Lloyd Webber‘s sexy reinvention of the Easter story is currently on tour across the UK. To call Jesus Christ Superstar a musical seems a bit tame: it’s a rock opera rich with excellent technical touches and incredibly strong vocals from the ensemble cast.
Admittedly, it takes a little getting used to: the electronic score and glam rock falsetto from Glenn Carter‘s Jesus fit the edgy nature of Jesus’ attitude to worship nicely against the musical backdrop of 1972. Over forty years on, the musical choices might at first appear dated, especially to a younger crowd. Still, as the show progresses the rock pieces are all the better for their contrast with the ominous feel within Jerusalem as the support and connections about Jesus and Judas crash to the ground.
It’s a very glitzy affair to say the least, and far from a church sermon. It seems ridiculously obvious to say, but there we are. Tom Gilling‘s deviant Herod is delightfully frivolous and his musical number completely immerses the audience within his boudoir. It is bizarre that a musical which sets up overt sexuality only in characters we aren’t meant to sympathise with (Herod and the prostitutes in the temple, whereas Rachel Adedeji‘s Mary Magdalene is far more demure and turns away when accused of her livelihood) also first displays Christ with swagger, astride with a leg up on the next stair.
As the performance progresses, we see Carter’s Jesus display the emotions we all expect far more, though perhaps this first appearance is to show the view of Jesus from Judas’ viewpoint. Likewise, the period set and costuming is discarded briefly with the inclusion of paparazzi and tabloid journalists in act two- the likening of attitudes to sensationalist press admittedly works superbly, but it feels like the only anachronism in a show which is committed to its period presentation. Technically, it’s a brilliant spectacle to behold: Carole Todd’s choreography is on point, and Nick Richings‘ lighting design is also incredibly effective.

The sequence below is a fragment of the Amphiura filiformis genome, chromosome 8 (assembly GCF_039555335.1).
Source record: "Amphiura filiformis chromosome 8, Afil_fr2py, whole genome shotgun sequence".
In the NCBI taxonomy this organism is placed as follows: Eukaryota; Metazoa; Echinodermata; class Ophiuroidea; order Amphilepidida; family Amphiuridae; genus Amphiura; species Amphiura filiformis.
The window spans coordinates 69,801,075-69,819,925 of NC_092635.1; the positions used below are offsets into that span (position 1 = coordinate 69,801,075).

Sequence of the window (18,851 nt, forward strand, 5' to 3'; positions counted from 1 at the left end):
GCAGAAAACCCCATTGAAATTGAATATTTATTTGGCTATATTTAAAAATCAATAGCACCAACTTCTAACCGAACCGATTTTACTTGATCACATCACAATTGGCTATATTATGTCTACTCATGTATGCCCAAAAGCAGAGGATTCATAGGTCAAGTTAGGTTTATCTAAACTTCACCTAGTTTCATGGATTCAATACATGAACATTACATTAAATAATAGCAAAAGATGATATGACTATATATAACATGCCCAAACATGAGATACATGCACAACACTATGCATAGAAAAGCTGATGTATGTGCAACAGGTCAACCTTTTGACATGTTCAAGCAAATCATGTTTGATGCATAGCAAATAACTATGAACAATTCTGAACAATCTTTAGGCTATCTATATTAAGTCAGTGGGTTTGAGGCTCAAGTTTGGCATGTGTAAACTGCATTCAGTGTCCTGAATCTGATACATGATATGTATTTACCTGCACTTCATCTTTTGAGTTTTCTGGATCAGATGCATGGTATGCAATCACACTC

However for all its glamour, the solo performances stripped of all glitz are truly show-stopping. Adedeji and Edward Handoll singing ‘Could We Start Again, Please?’ is one of the most powerful songs in the second act, packing an emotional punch whilst maintaining all the tenderness required of them. Tim Rogers and Carter make the chemistry between Judas and Jesus fizzle, and both deliver death performances which have the breath catching in my throat.
These completely heartbreaking performances are the dramatic climax of the piece, and the crucifixion is every bit as bleak and arresting as it needs to be. In this scene, we see the height of Carter’s abilities as much as we do when he’s belting Gethsemane. Be prepared for the retro feel of the score, but it’s hardly a qualm you’ll leave with when you’ve been treated with such a soul-filled ensemble. 4/5
Review written by Louise Jones.
Jesus Christ Superstar is currently showing at the Grand Opera House York until Saturday 17th October. For more information on the production, visit here…